Some movies are just born great, while others are made that way by editing, rewrites and sheer force of will. Rian Johnson's Looper, one of the best sci-fi movies we've seen in a long time, seems like a little bit of both. As this fascinating early pitch reel shows, Johnson had his concept well in hand from the beginning, but the original tone was a bit more grim.
As Johnson explains in his introduction to the one-and-a-half-minute clip, the "pitch reel" was created after the script was completed but before the film went into preproduction, as a way to establish a sense of visual tone and even some marketing hooks for studios.
"This is a strange curiosity I thought might be interesting - just after I finished the script for Looper but before we began preproduction I asked Joe to record some voice-over, and with help from my friend Ronen Verbit constructed this 'fake trailer' using clips from other movies. This is a fairly common thing to do when you're trying to get a movie off the ground, but it was the first time I tried it. It was meant to show more some of the film's tone, and to show how the odd concept could be presented in a clear and compelling way in the marketing. Zach Johnson did the sketches. Note that we hadn't begun the casting process yet, and the clips were chosen just based on their visuals and not by who is in them."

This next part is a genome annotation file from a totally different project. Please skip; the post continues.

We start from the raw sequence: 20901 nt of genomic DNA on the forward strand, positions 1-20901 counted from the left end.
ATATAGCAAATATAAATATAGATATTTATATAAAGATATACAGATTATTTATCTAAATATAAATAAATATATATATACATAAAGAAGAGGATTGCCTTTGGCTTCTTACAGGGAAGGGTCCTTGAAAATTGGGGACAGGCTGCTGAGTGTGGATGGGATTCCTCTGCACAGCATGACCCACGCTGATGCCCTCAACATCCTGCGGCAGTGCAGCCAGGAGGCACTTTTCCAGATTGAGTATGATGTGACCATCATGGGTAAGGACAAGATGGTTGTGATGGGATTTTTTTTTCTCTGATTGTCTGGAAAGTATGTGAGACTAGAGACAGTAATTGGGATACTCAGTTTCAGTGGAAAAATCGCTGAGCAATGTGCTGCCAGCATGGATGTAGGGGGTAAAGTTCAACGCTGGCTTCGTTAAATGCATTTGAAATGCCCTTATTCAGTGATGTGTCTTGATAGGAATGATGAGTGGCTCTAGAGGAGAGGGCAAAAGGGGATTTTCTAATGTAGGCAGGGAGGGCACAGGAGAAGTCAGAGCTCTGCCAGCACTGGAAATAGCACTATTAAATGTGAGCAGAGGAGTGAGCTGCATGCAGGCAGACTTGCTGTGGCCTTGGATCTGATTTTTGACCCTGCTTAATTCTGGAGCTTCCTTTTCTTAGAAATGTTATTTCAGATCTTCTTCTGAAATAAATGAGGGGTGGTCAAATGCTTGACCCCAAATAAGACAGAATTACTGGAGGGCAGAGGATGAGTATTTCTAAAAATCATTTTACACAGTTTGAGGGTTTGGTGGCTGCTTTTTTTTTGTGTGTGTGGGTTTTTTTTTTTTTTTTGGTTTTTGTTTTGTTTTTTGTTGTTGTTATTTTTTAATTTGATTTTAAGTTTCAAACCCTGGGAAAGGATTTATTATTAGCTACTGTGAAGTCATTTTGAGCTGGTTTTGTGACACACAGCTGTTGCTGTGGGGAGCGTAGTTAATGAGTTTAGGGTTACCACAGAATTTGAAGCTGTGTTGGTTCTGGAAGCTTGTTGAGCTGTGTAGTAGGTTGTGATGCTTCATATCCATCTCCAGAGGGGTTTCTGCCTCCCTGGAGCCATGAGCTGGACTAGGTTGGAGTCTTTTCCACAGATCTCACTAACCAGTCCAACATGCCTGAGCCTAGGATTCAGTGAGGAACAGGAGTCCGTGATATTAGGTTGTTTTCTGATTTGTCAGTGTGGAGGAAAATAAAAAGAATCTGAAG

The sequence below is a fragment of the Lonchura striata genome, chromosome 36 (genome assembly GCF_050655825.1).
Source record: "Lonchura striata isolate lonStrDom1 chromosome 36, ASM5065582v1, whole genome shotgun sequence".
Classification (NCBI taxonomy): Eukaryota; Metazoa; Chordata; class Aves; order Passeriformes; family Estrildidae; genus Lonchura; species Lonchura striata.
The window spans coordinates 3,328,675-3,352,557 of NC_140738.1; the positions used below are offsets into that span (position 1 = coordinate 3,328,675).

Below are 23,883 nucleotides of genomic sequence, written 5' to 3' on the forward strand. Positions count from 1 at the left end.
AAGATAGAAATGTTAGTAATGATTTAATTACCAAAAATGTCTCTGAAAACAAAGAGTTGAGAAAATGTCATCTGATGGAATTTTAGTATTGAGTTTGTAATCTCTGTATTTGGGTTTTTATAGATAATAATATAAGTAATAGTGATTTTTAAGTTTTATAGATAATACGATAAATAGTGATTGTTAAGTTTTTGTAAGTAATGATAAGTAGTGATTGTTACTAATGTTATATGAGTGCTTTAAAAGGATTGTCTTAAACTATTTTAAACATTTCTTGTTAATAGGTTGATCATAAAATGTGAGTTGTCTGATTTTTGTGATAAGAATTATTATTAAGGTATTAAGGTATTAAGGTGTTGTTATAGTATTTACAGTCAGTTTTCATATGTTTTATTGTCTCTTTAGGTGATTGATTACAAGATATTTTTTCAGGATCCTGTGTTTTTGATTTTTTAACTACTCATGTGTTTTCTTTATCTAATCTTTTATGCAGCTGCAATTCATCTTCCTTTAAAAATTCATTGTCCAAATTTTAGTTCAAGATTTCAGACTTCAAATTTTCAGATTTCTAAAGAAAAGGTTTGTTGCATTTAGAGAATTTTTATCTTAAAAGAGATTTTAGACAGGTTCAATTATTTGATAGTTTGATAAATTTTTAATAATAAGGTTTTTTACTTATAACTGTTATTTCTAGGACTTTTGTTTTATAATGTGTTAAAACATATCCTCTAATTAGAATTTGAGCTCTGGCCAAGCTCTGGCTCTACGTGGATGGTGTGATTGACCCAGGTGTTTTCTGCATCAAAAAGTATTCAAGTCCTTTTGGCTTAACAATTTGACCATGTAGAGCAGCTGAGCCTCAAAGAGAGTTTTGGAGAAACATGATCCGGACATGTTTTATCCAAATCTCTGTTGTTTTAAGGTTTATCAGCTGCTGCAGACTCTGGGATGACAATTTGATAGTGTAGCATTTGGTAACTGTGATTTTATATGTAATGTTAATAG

In the clip, we hear future star Joseph Gordon-Levitt reading a version of what would become his opening monologue in the film. The footage, apart from sketches, is all composed of clips from other films that help give it a visual feel. The most prominently featured flicks are Blade Runner and Se7en, but you'll also spot the likes of Terrence Malick's Days of Heaven and Fight Club, along with a few others.
You'll also notice that Young Joe's mission, as outlined in this monologue, is much simpler than what he eventually tries to do in the final film. It's a grimmer, colder take, but we still would have loved to see it.